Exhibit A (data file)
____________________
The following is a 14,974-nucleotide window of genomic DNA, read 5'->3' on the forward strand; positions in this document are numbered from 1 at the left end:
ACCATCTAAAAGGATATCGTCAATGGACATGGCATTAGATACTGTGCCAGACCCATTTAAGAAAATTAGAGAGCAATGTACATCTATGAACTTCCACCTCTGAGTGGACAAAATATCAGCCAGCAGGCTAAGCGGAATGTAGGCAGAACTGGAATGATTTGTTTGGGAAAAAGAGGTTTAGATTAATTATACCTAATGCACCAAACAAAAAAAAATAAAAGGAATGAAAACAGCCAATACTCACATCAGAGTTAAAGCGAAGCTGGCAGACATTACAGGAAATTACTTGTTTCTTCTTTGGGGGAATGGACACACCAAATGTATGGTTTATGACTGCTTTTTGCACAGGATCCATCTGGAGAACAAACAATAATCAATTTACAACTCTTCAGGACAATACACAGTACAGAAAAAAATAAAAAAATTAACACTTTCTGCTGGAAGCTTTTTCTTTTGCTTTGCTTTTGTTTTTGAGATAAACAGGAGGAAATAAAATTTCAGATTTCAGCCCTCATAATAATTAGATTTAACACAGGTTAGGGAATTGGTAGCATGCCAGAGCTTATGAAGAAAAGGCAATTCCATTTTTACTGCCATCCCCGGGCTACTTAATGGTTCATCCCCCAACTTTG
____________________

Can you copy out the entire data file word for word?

The following is a 14,974-nucleotide window of genomic DNA, read 5'->3' on the forward strand; positions in this document are numbered from 1 at the left end:
ACCATCTAAAAGGATATCGTCAATGGACATGGCATTAGATACTGTGCCAGACCCATTTAAGAAAATTAGAGAGCAATGTACATCTATGAACTTCCACCTCTGAGTGGACAAAATATCAGCCAGCAGGCTAAGCGGAATGTAGGCAGAACTGGAATGATTTGTTTGGGAAAAAGAGGTTTAGATTAATTATACCTAATGCACCAAACAAAAAAAAATAAAAGGAATGAAAACAGCCAATACTCACATCAGAGTTAAAGCGAAGCTGGCAGACATTACAGGAAATTACTTGTTTCTTCTTTGGGGGAATGGACACACCAAATGTATGGTTTATGACTGCTTTTTGCACAGGATCCATCTGGAGAACAAACAATAATCAATTTACAACTCTTCAGGACAATACACAGTACAGAAAAAAATAAAAAAATTAACACTTTCTGCTGGAAGCTTTTTCTTTTGCTTTGCTTTTGTTTTTGAGATAAACAGGAGGAAATAAAATTTCAGATTTCAGCCCTCATAATAATTAGATTTAACACAGGTTAGGGAATTGGTAGCATGCCAGAGCTTATGAAGAAAAGGCAATTCCATTTTTACTGCCATCCCCGGGCTACTTAATGGTTCATCCCCCAACTTTG